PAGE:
Wednesday, June 12, 2013

1306.2444 (Zenji Hiroi et al.)

Spinodal Decomposition in the TiO2-VO2 System    [PDF]

Zenji Hiroi, Hiroaki Hayamizu, Toru Yoshida, Yuji Muraoka, Yoshihiko Okamoto, Jun-ichi Yamaura, Yutaka Ueda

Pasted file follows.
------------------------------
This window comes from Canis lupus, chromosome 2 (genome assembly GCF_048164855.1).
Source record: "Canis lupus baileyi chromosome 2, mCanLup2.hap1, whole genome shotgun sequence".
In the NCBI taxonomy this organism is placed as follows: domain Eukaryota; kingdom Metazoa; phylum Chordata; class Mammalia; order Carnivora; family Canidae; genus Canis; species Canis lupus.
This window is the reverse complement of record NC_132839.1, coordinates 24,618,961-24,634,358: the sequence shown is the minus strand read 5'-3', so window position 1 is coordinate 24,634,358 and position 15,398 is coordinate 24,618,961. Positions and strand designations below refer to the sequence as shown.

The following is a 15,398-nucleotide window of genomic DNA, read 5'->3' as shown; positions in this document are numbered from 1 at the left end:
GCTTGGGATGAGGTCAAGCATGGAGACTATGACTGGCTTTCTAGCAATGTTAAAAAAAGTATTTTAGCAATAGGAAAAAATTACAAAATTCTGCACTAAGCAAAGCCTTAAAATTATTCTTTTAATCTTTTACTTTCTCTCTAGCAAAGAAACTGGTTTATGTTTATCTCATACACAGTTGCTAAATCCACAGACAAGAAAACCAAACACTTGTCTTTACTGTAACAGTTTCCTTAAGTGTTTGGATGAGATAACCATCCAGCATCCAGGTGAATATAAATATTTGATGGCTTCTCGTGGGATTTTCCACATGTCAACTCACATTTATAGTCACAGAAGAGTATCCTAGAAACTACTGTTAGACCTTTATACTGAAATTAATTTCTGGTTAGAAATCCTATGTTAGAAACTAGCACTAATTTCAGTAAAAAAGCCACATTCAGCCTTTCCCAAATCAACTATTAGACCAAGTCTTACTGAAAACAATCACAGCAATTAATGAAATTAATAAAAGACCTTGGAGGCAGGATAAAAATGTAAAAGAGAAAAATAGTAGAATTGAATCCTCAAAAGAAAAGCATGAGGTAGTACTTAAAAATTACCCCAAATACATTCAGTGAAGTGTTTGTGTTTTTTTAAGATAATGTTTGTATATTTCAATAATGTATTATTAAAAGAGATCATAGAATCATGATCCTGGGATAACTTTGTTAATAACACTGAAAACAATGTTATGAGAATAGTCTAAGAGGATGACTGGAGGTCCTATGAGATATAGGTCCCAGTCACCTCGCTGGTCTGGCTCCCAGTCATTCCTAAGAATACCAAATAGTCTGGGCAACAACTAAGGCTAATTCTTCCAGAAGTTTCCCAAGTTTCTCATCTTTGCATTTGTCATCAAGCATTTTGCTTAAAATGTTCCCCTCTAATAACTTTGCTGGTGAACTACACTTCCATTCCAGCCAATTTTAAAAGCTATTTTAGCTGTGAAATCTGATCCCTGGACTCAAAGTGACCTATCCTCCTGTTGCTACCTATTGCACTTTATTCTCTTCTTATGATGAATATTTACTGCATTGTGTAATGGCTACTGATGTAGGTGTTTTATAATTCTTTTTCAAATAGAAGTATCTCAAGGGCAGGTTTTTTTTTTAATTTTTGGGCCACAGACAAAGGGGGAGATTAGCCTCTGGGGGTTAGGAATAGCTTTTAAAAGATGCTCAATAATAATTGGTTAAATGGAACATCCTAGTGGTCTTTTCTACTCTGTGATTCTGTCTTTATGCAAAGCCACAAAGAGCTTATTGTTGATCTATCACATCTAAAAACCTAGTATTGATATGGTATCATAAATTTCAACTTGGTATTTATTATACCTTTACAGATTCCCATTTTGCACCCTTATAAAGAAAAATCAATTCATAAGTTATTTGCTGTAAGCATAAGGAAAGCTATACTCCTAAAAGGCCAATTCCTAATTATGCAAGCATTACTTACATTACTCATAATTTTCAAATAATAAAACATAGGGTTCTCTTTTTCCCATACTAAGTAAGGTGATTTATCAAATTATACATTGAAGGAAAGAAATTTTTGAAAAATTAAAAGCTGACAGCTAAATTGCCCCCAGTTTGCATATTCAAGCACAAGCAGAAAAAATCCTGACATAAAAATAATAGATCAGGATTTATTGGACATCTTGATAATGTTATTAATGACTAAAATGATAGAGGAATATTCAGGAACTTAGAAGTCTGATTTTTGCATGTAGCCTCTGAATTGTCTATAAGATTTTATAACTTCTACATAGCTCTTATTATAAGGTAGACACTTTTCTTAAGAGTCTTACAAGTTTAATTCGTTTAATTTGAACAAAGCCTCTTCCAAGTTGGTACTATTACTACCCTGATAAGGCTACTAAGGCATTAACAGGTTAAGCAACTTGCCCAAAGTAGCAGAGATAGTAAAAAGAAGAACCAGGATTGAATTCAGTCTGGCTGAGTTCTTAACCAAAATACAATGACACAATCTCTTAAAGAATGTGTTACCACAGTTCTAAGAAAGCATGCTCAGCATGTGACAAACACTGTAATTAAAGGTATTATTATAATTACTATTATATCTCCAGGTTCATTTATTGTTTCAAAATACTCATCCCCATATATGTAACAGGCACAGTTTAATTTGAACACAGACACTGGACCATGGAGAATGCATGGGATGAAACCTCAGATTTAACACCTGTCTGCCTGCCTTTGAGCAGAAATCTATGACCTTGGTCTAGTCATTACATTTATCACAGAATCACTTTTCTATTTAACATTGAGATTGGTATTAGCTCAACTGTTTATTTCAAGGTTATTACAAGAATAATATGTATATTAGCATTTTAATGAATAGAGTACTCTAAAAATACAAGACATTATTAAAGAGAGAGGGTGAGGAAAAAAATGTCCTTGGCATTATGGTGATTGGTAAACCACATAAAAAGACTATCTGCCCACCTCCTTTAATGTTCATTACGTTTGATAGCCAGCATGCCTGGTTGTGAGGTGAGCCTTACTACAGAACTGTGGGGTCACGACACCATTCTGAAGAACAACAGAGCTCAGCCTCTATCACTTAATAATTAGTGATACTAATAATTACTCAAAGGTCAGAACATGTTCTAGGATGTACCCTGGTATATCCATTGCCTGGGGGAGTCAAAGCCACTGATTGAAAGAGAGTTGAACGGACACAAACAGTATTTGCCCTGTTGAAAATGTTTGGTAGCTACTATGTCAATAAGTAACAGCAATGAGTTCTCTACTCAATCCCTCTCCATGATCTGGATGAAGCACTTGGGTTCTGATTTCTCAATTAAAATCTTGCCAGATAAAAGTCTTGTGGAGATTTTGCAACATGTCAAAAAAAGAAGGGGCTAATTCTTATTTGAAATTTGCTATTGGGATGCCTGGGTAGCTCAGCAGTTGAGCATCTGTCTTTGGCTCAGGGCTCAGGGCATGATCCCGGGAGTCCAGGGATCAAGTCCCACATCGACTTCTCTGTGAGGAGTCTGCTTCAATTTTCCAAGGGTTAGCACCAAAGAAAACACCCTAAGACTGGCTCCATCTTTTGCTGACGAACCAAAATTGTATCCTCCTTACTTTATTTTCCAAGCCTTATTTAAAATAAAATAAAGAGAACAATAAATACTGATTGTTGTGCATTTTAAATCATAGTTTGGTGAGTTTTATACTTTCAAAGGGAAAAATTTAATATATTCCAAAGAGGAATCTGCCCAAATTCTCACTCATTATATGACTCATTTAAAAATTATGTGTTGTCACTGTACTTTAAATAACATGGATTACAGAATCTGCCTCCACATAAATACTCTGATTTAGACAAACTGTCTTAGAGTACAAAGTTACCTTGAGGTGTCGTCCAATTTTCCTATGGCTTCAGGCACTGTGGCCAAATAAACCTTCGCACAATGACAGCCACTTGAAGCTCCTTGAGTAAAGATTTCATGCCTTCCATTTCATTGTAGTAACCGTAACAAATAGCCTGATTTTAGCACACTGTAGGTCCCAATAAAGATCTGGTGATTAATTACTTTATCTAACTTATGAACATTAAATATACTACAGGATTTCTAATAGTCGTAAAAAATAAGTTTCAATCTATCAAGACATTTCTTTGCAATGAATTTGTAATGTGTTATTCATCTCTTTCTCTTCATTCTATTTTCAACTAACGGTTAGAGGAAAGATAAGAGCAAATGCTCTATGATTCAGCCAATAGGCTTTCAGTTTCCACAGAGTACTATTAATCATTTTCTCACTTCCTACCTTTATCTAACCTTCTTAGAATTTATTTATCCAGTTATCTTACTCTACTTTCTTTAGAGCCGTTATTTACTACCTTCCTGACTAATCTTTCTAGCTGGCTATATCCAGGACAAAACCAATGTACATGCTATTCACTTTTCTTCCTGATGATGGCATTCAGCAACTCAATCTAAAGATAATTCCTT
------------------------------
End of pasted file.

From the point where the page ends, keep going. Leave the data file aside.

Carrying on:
Spinodal decomposition is a ubiquitous phenomenon leading to phase separation from a uniform solution. We show that a spinodal decomposition occurs in a unique combination of two rutile compounds of TiO2 and VO2, which are chemically and physically distinguished from each other: TiO2 is a wide-gap insulator with photo catalytic activities and VO2 is assumed to be a strongly correlated electron system which exhibits a dramatic metal-insulator transition at 342 K. The spinodal decomposition takes place below 830 K at a critical composition of 34 mol% Ti, generates a unidirectional composition modulation along the c axis with a wavelength of approximately 6 nm, and finally results in the formation of self-assembled lamella structures made up of Ti-rich and V-rich layers stacked alternately with 30-50 nm wavelengths. A metal-insulator transition is not observed in quenched solid solutions with intermediate compositions but emerges in the thin V-rich layers as the result of phase separation. Interestingly, the metal-insulator transition remains as sharp as in pure VO2 even in such thin layers and takes place at significantly reduced temperatures of 310-340 K, which is probably due to a large misfit strain induced by lattice matching at the coherent interface.
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